Repetition strain injury (RSI), a non-specific and controversial constellation of work-related hand, arm and neck symptoms, became epidemic in Australian industry in the early 1980s.
Fifty-two women who worked in a telecommunications organisation and a chicken processing factory and had been diagnosed as having RSI were interviewed about their perception and experiences of the illness.
Their accounts of the search for caring and treatment, including their encounter with health and medical practitioners, suggest that the need to be believed and to establish their integrity dominated their « pilgrimage ».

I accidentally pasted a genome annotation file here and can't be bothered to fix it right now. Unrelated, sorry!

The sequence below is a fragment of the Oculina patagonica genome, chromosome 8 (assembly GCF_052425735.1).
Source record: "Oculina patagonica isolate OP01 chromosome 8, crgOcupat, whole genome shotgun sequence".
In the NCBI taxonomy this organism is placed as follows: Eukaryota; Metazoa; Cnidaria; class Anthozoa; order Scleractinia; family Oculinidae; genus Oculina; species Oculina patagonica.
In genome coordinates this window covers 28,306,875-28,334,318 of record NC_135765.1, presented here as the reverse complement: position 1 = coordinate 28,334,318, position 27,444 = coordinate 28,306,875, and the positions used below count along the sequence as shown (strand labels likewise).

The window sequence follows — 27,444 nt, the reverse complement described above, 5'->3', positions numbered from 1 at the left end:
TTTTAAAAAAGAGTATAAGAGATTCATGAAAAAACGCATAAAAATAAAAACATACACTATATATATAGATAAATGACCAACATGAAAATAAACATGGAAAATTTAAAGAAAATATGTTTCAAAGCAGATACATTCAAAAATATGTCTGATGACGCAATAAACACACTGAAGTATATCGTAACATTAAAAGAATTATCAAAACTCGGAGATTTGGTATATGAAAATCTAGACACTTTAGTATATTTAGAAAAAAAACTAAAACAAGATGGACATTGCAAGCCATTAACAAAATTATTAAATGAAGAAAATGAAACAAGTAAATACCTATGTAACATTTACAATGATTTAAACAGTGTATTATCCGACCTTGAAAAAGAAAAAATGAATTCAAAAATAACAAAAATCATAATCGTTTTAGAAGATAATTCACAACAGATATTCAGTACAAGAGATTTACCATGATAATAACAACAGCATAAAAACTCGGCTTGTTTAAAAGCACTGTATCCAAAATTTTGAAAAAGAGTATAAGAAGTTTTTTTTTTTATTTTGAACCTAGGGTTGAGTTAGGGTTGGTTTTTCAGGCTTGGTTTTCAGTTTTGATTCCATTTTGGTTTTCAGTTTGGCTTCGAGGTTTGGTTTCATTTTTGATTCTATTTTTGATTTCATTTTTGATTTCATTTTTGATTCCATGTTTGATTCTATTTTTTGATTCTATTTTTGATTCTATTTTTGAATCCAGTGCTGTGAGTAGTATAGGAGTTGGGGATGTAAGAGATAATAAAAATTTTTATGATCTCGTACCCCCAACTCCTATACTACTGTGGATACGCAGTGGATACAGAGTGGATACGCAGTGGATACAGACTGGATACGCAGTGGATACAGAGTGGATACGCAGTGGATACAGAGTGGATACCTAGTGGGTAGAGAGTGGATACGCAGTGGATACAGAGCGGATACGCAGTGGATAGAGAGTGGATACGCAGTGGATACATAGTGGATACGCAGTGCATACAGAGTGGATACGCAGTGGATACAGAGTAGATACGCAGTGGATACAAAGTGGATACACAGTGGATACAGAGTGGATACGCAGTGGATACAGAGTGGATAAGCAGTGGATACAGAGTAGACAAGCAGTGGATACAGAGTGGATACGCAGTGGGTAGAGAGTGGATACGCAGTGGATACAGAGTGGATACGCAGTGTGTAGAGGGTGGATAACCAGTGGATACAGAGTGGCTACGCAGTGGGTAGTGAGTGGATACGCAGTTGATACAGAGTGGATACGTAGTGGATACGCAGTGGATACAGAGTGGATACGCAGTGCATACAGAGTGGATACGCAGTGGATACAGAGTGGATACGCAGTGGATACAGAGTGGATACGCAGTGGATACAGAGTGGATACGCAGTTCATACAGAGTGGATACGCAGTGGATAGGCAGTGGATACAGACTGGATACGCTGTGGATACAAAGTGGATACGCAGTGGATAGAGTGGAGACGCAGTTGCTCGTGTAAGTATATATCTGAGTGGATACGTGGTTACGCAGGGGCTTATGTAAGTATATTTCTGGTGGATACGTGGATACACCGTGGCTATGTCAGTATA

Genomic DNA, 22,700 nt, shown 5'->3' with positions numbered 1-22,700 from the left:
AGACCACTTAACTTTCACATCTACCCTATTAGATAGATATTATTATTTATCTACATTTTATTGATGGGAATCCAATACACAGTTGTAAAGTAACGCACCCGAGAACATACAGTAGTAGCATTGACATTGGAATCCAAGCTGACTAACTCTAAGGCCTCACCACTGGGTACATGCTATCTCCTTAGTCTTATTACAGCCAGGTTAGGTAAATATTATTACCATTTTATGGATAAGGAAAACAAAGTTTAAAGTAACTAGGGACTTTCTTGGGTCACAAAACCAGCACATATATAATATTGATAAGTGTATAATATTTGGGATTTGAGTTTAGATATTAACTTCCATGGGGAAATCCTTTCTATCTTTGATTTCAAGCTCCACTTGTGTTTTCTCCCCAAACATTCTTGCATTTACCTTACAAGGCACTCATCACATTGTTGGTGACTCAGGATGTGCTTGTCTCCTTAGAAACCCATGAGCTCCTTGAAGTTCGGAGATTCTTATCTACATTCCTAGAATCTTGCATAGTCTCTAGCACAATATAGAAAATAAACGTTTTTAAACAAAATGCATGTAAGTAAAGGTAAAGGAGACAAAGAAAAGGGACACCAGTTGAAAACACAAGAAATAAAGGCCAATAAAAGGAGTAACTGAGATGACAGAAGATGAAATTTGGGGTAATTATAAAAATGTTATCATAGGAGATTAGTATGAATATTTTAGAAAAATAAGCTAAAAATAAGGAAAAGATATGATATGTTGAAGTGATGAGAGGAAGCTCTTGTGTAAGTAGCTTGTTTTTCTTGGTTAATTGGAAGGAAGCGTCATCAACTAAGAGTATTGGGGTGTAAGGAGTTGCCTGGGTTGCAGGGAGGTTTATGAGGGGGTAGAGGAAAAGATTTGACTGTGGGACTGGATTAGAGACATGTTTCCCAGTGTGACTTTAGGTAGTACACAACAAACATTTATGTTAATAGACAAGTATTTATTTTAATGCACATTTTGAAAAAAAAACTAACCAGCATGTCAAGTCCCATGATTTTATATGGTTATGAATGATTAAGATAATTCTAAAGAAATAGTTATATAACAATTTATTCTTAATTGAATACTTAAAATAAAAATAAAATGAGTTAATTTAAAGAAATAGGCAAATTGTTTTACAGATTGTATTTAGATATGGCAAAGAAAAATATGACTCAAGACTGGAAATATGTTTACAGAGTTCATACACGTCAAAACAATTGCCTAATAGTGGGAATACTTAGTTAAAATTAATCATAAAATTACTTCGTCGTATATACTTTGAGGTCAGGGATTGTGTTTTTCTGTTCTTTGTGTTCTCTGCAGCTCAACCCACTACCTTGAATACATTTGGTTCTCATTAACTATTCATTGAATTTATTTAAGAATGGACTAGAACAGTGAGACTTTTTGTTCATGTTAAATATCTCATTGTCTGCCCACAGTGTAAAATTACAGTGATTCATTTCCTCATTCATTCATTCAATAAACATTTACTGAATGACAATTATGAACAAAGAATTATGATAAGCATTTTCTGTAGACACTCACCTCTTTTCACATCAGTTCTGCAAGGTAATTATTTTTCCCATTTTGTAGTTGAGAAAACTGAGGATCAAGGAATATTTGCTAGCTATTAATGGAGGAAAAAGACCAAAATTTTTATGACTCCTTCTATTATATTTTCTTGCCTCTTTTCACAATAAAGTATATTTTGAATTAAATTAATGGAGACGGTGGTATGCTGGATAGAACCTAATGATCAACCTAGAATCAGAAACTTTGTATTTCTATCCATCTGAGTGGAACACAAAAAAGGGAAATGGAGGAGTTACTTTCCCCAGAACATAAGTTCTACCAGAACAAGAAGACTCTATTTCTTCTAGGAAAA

Mots-clés Pascal : Océanie, Relation médecin malade, Nociception, Traumatisme, Multiple, Exposition professionnelle, Industrie, Douleur, Chronique, Nociception, Attitude, Médecine travail, Homme, Australie, Système ostéoarticulaire pathologie
Mots-clés Pascal anglais : Oceania, Physician patient relation, Nociception, Trauma, Multiple, Occupational exposure, Industry, Pain, Chronic, Nociception, Attitude, Occupational medicine, Human, Australia, Diseases of the osteoarticular system
Notice produite par :
Inist-CNRS - Institut de l'Information Scientifique et Technique
Cote : 91-0506799
Code Inist : 002A26N03. Création : 199406.